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Pakistan Parliament denounces Trump policy

Sib Kaifee
Fri, 2017-09-01 03:00

ISLAMABAD: Pakistani MPs on Thursday unanimously approved a resolution presented by Foreign Minister Khawaja Asif rejecting the new US strategy in Afghanistan.
Meanwhile, opposition leader Khurshid Shah asked that a joint session of Parliament be held immediately after Eid Al-Adha to compose an appropriate response to anti-Pakistan statements made by US President Donald Trump during his televised address to the nation.
During his speech on Aug. 21, Trump said Pakistan harbors “agents of chaos” and protects militant groups that allegedly use Pakistani soil to launch attacks against the US-backed Afghan government.
Asif advised MPs to postpone all official visits to the US, and scheduled visits by American delegations to Pakistan.
A visit by the US Acting Assistant Secretary of State Alice Wells to discuss the Trump administration’s new Afghan policy was postponed without reason in a statement issued on Sunday by Pakistan’s Foreign Ministry.
Former Interior Minister Chaudhry Nisar Ali Khan said resolutions and condemnation will not halt US criticism.
He urged Islamabad to revisit the rules of engagement with the US since it continues to blame Pakistan for its own failures in the region.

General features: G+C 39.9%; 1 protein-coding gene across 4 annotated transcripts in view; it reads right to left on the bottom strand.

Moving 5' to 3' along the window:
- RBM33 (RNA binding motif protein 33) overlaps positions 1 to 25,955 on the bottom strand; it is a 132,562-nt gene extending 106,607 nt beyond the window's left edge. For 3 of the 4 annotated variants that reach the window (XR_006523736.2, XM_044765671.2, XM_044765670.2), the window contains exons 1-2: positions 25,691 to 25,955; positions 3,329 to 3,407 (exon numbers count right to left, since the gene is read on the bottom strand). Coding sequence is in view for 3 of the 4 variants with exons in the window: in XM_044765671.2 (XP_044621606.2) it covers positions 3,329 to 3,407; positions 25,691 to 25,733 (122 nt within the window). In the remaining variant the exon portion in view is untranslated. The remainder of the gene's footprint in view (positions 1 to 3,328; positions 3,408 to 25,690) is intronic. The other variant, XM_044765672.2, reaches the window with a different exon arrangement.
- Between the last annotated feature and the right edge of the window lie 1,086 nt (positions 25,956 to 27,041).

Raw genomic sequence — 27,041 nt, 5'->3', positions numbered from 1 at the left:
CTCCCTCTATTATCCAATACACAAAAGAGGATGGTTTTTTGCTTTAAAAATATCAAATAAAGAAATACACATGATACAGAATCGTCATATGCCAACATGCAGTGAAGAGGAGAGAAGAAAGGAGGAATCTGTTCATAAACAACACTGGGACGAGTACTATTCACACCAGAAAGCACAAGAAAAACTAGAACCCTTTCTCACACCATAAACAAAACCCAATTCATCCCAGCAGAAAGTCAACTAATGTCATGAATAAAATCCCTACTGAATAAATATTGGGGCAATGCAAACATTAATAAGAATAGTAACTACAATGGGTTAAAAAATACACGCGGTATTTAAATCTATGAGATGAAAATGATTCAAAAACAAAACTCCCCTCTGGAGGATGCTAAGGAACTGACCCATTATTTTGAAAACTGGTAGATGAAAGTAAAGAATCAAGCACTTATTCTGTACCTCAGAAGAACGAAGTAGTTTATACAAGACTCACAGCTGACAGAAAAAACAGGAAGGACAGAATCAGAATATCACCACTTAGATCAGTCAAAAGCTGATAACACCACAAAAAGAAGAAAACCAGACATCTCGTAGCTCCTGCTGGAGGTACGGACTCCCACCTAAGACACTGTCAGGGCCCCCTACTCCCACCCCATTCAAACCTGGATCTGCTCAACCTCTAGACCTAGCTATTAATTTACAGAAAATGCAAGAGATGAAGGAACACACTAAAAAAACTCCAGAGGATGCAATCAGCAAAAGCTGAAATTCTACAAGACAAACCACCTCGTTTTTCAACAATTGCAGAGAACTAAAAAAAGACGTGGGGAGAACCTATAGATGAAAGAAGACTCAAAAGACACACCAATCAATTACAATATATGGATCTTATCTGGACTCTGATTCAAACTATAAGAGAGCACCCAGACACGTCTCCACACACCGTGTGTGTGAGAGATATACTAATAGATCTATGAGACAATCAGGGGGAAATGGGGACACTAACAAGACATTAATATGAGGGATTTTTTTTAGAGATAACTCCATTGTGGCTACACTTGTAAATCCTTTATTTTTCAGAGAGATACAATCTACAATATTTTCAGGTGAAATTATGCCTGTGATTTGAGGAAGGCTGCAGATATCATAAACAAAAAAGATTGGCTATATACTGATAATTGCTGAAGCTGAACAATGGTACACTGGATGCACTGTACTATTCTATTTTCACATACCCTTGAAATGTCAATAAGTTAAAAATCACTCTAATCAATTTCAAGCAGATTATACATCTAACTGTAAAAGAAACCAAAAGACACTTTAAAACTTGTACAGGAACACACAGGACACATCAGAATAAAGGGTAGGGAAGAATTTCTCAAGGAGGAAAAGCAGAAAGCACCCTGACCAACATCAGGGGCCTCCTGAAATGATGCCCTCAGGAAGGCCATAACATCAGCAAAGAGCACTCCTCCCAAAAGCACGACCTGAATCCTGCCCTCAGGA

“The US did not ask Pakistan before going to Afghanistan,” Khan said, adding that America chose to talk with the Taliban, but when Pakistan does so it is unacceptable to Washington.
Javed Hafiz, a retired Pakistani diplomat, told Arab News that Parliament’s resolution was hashed out prematurely.
“Have (MPs) thoroughly studied our deficit, neighboring relations and our dependency on the IMF (International Monetary Fund), which the US controls?” he asked.
“Before adopting any confrontational policy, they need to take a step back and open doors for talks. The current approach isn’t right.”
Parliament concluded its session by demanding the formulation of an economic policy in case US reimbursements under the Coalition Support Fund are further slashed or halted.
The resolution said Afghanistan, the US and its allies should better manage the border and stop terrorists from attacking Pakistan.
It added that the US tilt toward India would create an imbalance between the nuclear rivals, thus destabilizing the region. The US ambassador is to be summoned and briefed on Pakistan’s reservations.